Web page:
NASA shares frozen moonrise image snapped from space

Shortly before Christmas, an image was captured from the International Space Station that shows the moon over a frozen winter landscape, offering a unique and somewhat stunning frosty perspective of the celestial body. The image was captured using a Nikon D5 digital camera using a 50mm lens by a member of the Expedition 61 crew.

The image above was captured on December 12, 2019, on a clear night featuring a full moon. Visible on the surface is Canada's Hudson Bay frozen over with ice and snow, as happens every year. The lowest portion of the image features Manitoba. Despite the dark sky from the vantage point of the International Space Station, the image was taken around 1 PM local time.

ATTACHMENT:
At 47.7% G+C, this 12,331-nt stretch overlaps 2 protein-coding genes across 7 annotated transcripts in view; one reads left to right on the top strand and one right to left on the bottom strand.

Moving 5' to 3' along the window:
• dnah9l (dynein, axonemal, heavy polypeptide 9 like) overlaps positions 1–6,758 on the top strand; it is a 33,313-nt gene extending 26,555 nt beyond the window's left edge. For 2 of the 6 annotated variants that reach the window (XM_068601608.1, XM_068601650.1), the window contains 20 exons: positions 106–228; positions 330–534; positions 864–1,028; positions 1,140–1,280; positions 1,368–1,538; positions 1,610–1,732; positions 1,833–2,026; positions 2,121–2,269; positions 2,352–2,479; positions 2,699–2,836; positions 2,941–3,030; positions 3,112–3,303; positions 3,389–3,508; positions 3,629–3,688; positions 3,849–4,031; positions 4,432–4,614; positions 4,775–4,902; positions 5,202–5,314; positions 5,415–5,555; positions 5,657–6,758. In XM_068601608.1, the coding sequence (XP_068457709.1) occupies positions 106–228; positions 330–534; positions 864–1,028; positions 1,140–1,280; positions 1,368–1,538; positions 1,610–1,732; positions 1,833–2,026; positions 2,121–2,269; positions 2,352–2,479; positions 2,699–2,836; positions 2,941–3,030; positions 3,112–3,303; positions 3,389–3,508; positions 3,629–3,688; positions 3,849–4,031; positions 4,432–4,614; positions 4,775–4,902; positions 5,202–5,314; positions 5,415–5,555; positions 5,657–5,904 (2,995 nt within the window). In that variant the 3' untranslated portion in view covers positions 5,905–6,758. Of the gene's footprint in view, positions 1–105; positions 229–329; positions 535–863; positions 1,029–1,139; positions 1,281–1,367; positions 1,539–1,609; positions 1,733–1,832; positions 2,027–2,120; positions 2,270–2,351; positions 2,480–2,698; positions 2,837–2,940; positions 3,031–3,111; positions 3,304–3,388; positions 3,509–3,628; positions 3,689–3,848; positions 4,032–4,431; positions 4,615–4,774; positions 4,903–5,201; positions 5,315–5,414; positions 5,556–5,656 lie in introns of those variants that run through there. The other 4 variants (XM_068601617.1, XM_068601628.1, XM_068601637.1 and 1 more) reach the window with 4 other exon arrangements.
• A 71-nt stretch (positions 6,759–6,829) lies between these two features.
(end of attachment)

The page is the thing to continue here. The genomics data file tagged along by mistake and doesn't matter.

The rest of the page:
According to NASA, the image had the contrast improved; it was also cropped and some editing was used to remove lens artifacts. The camera is provided to astronauts by the Johnson Space Center's ISS Crew Earth Observations Facility and the Earth Science and Remote Sensing Unit.

The ISS offers a unique perspective on the Earth, helping support experts on land. NASA points out that the Hudson Bay, once it is fully frozen, is an important habitat used by polar bears that are migrating across the ice until the summer melt starts. The ice starts forming in October.

This is one of a huge number of images captured from the International Space Station; as with other images captured by its various cameras and systems, NASA shares these images with the public through its website. The space agency highlights some of the best images on its Image of the Day page found here.